1 Dissertation, Encyc. Brit. vol. i. p. 223.


progress of the mind from youth to age, and the phenomena of sleep, dreaming, idiocy and insanity, are left unexplained or unaccounted for by any principles admitted in their systems : secondly, That the existence and functions of some of the most important primitive faculties are still in dispute : and, thirdly, That no light whatever has been thrown on the nature and effects of combinations of the primitive powers, in different degrees of relative proportion. It is with great truth, therefore, that Monsieur de Bonald, quoted by Mr Stewart, observes, that " the diversity of doctrines has increased from age to age, with the number of masters, and with the progress of knowledge ; and Europe, which at present possesses libraries filled with philosophical works, and which reckons up almost as many philosophers as writers ; poor in the midst of so much riches, and uncertain, with the aid of all its guides, which road it should follow ; Europe, the centre and the focus of all the lights of the world, has yet its philosophy only in expectation." '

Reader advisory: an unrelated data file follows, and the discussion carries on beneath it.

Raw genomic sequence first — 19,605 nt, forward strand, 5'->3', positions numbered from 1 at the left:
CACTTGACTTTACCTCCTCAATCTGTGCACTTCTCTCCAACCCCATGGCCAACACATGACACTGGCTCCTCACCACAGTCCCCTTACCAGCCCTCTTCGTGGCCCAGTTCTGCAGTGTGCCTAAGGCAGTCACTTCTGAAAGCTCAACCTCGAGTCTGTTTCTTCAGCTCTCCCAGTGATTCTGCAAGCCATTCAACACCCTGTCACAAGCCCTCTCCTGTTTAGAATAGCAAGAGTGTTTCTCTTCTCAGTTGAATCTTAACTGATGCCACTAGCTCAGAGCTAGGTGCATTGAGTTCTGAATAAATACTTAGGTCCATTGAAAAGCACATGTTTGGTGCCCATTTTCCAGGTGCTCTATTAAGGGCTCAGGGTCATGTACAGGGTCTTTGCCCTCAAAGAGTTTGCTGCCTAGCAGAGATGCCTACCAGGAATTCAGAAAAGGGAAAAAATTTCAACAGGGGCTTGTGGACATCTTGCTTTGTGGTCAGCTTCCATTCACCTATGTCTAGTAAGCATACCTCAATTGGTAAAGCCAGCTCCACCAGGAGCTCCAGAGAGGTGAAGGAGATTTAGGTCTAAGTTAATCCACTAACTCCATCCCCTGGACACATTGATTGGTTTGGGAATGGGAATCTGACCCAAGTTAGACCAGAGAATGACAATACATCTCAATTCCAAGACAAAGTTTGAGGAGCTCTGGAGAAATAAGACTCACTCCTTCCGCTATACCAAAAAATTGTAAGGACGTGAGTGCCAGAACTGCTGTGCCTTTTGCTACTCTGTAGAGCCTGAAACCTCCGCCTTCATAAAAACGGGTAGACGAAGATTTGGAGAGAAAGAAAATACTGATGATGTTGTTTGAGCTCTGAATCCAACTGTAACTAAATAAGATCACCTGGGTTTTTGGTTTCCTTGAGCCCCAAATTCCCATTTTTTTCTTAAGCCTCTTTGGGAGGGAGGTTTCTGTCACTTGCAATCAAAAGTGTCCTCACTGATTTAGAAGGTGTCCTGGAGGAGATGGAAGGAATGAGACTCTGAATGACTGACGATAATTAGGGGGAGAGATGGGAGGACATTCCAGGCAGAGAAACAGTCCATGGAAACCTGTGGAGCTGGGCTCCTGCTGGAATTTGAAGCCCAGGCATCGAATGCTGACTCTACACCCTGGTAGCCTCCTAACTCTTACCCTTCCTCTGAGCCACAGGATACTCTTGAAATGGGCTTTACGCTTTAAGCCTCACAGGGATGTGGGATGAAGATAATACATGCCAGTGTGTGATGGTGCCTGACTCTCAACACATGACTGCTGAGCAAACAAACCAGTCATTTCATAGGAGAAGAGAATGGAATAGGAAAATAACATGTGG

While philosophers have been thus unsuccessfully engaged in the study of mental science, human nature has been investigated by another set of observers-Moralists, Poets, and Divines. These have looked upon the page of life merely to observe the characters there exhibited, with the view of tracing them anew in their own compositions ; and certainly they have executed their design with great felicity and truth. In the pages of Shakspeare, Addison, Johnson, Tillotson, and Scott, we have the lineaments of mind traced with a perfect tact, and exhibited with matchless beauty and effect. But these authors had no systematic object in view, and aimed not at founding their observations on principles which might render them subservient to the practical purposes of life. Hence, although in their compositions we find ample and admirable materials for the elucidation of a true system of the philosophy of man, yet, without other aids than those which they supply, we